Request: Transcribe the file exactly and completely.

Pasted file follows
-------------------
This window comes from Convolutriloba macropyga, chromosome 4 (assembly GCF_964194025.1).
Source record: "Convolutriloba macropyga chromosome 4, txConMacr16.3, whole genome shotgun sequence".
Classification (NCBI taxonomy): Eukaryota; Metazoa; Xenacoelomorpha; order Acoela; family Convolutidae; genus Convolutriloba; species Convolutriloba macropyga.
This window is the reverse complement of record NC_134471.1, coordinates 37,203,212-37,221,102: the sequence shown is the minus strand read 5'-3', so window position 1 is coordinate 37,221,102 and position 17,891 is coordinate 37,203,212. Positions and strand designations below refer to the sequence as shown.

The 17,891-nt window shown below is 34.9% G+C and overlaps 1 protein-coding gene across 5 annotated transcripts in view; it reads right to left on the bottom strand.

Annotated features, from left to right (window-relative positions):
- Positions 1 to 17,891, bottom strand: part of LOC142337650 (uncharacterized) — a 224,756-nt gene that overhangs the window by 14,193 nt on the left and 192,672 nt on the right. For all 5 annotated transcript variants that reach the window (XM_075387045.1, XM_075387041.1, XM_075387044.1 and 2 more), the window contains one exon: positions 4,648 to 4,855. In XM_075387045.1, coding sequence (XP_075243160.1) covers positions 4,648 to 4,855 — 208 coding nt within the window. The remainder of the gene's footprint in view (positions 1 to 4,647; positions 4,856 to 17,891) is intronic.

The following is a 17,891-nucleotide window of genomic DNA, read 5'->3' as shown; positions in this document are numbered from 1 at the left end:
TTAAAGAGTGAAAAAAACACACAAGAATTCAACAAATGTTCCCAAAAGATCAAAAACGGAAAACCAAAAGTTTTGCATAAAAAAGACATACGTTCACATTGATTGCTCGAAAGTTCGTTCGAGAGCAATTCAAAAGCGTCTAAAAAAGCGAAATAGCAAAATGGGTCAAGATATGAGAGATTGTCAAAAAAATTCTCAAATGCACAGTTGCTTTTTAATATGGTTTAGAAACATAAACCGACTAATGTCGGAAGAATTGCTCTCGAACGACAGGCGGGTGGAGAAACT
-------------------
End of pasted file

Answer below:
This window comes from Convolutriloba macropyga, chromosome 4 (assembly GCF_964194025.1).
Source record: "Convolutriloba macropyga chromosome 4, txConMacr16.3, whole genome shotgun sequence".
Classification (NCBI taxonomy): Eukaryota; Metazoa; Xenacoelomorpha; order Acoela; family Convolutidae; genus Convolutriloba; species Convolutriloba macropyga.
This window is the reverse complement of record NC_134471.1, coordinates 37,203,212-37,221,102: the sequence shown is the minus strand read 5'-3', so window position 1 is coordinate 37,221,102 and position 17,891 is coordinate 37,203,212. Positions and strand designations below refer to the sequence as shown.

The 17,891-nt window shown below is 34.9% G+C and overlaps 1 protein-coding gene across 5 annotated transcripts in view; it reads right to left on the bottom strand.

Annotated features, from left to right (window-relative positions):
- Positions 1 to 17,891, bottom strand: part of LOC142337650 (uncharacterized) — a 224,756-nt gene that overhangs the window by 14,193 nt on the left and 192,672 nt on the right. For all 5 annotated transcript variants that reach the window (XM_075387045.1, XM_075387041.1, XM_075387044.1 and 2 more), the window contains one exon: positions 4,648 to 4,855. In XM_075387045.1, coding sequence (XP_075243160.1) covers positions 4,648 to 4,855 — 208 coding nt within the window. The remainder of the gene's footprint in view (positions 1 to 4,647; positions 4,856 to 17,891) is intronic.

The following is a 17,891-nucleotide window of genomic DNA, read 5'->3' as shown; positions in this document are numbered from 1 at the left end:
TTAAAGAGTGAAAAAAACACACAAGAATTCAACAAATGTTCCCAAAAGATCAAAAACGGAAAACCAAAAGTTTTGCATAAAAAAGACATACGTTCACATTGATTGCTCGAAAGTTCGTTCGAGAGCAATTCAAAAGCGTCTAAAAAAGCGAAATAGCAAAATGGGTCAAGATATGAGAGATTGTCAAAAAAATTCTCAAATGCACAGTTGCTTTTTAATATGGTTTAGAAACATAAACCGACTAATGTCGGAAGAATTGCTCTCGAACGACAGGCGGGTGGAGAAACT